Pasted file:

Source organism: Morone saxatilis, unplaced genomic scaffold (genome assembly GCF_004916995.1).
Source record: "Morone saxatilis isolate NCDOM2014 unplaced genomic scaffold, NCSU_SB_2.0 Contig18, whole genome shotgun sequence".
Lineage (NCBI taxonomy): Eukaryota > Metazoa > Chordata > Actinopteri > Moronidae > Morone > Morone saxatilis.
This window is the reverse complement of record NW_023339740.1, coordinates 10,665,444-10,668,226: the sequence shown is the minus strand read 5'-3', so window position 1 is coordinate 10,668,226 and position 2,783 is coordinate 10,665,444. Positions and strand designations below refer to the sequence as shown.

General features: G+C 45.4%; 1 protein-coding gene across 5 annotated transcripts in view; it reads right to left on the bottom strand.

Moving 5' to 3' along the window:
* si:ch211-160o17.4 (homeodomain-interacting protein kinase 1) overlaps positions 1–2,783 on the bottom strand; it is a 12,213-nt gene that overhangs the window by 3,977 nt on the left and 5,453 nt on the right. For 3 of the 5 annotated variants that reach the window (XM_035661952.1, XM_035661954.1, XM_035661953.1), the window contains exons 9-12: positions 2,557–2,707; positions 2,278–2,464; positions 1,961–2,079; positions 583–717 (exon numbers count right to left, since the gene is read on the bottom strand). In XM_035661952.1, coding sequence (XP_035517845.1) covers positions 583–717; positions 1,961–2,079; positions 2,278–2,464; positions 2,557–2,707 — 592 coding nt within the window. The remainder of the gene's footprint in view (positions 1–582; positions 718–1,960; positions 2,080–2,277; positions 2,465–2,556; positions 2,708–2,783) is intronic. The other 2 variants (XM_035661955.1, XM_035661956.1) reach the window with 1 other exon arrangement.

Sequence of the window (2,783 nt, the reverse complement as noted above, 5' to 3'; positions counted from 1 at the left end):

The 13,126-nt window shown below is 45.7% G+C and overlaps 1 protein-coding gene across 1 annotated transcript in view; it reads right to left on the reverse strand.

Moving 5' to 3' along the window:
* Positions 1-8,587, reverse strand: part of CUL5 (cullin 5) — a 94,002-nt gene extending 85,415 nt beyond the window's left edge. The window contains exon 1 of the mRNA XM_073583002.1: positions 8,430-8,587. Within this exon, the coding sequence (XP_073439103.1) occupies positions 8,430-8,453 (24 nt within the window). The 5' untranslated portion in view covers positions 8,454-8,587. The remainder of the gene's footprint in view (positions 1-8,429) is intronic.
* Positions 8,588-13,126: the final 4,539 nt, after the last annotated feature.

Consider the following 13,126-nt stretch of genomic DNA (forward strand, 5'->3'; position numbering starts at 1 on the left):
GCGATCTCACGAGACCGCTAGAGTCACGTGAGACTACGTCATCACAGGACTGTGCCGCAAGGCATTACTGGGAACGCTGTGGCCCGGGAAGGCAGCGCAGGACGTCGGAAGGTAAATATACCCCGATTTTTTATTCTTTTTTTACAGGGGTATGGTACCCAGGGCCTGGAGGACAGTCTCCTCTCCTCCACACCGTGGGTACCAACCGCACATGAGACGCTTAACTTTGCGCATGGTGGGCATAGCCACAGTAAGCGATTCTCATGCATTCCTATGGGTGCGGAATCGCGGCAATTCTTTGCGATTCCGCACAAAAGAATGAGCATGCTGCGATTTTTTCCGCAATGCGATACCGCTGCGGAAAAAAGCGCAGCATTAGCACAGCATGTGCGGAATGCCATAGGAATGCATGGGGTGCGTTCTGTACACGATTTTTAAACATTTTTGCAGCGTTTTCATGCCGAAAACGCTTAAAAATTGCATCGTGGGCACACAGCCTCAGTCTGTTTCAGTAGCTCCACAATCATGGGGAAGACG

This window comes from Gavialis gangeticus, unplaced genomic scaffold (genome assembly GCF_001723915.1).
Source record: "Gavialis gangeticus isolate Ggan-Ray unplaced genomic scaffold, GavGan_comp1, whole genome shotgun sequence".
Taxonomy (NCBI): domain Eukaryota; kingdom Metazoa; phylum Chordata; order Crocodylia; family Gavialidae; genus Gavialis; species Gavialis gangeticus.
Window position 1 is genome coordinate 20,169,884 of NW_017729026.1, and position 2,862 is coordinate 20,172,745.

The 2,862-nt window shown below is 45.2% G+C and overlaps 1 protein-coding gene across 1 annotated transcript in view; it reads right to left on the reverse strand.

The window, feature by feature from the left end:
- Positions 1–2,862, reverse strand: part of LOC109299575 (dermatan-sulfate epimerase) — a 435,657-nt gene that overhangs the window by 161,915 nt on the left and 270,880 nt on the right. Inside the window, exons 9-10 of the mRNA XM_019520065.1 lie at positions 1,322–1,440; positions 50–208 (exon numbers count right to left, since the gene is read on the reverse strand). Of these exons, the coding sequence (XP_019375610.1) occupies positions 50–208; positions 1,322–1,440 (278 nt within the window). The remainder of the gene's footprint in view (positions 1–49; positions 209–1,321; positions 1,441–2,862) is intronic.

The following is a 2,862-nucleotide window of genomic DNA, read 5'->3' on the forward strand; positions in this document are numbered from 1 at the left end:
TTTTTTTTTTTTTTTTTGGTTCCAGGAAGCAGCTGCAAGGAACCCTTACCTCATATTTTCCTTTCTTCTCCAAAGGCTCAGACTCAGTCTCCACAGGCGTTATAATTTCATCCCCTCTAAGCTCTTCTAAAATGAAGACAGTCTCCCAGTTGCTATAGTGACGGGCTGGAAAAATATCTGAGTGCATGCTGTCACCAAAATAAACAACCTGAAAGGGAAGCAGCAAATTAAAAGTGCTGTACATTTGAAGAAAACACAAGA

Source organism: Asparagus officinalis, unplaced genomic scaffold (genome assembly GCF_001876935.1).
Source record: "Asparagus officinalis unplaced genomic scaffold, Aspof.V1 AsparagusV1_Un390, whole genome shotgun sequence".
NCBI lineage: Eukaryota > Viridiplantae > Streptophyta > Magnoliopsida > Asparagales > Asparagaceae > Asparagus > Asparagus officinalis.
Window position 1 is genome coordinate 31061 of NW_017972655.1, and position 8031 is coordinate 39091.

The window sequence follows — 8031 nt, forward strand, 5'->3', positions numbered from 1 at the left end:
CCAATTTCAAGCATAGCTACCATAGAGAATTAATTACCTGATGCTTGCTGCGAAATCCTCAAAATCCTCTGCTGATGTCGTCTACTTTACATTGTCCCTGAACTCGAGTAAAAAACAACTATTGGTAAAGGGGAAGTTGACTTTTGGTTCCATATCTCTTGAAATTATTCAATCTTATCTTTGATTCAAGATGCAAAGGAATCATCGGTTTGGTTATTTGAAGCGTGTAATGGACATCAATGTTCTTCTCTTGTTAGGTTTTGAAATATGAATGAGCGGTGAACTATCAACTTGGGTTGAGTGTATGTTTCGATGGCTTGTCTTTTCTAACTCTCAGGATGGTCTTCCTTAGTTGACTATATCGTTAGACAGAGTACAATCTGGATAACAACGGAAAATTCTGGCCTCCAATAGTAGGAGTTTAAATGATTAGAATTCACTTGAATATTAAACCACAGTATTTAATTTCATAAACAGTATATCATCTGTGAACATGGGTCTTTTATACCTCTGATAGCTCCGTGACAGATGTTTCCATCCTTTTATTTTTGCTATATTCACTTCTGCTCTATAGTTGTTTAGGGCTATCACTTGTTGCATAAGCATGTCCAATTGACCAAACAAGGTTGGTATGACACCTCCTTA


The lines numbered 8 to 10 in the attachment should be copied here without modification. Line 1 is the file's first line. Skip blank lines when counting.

Sequence of the window (2,783 nt, the reverse complement as noted above, 5' to 3'; positions counted from 1 at the left end):

The 13,126-nt window shown below is 45.7% G+C and overlaps 1 protein-coding gene across 1 annotated transcript in view; it reads right to left on the reverse strand.

Moving 5' to 3' along the window: